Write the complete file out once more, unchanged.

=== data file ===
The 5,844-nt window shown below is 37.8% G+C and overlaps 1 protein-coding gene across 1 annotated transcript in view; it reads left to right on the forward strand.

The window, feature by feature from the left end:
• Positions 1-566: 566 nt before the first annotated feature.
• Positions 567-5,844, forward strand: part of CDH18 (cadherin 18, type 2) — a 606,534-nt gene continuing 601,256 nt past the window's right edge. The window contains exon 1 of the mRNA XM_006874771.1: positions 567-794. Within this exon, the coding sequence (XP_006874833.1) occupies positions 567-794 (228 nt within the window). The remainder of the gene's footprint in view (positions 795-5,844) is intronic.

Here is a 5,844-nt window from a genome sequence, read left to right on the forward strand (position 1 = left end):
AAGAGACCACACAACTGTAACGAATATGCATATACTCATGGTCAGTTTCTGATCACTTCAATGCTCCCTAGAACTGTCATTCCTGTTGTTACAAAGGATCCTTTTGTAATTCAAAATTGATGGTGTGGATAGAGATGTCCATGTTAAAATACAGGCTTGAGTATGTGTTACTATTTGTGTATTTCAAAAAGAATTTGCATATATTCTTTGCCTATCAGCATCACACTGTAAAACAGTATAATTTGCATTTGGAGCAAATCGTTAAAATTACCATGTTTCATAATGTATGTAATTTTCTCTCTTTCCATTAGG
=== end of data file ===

The 5,844-nt window shown below is 37.8% G+C and overlaps 1 protein-coding gene across 1 annotated transcript in view; it reads left to right on the forward strand.

The window, feature by feature from the left end:
• Positions 1-566: 566 nt before the first annotated feature.
• Positions 567-5,844, forward strand: part of CDH18 (cadherin 18, type 2) — a 606,534-nt gene continuing 601,256 nt past the window's right edge. The window contains exon 1 of the mRNA XM_006874771.1: positions 567-794. Within this exon, the coding sequence (XP_006874833.1) occupies positions 567-794 (228 nt within the window). The remainder of the gene's footprint in view (positions 795-5,844) is intronic.

Here is a 5,844-nt window from a genome sequence, read left to right on the forward strand (position 1 = left end):
AAGAGACCACACAACTGTAACGAATATGCATATACTCATGGTCAGTTTCTGATCACTTCAATGCTCCCTAGAACTGTCATTCCTGTTGTTACAAAGGATCCTTTTGTAATTCAAAATTGATGGTGTGGATAGAGATGTCCATGTTAAAATACAGGCTTGAGTATGTGTTACTATTTGTGTATTTCAAAAAGAATTTGCATATATTCTTTGCCTATCAGCATCACACTGTAAAACAGTATAATTTGCATTTGGAGCAAATCGTTAAAATTACCATGTTTCATAATGTATGTAATTTTCTCTCTTTCCATTAGG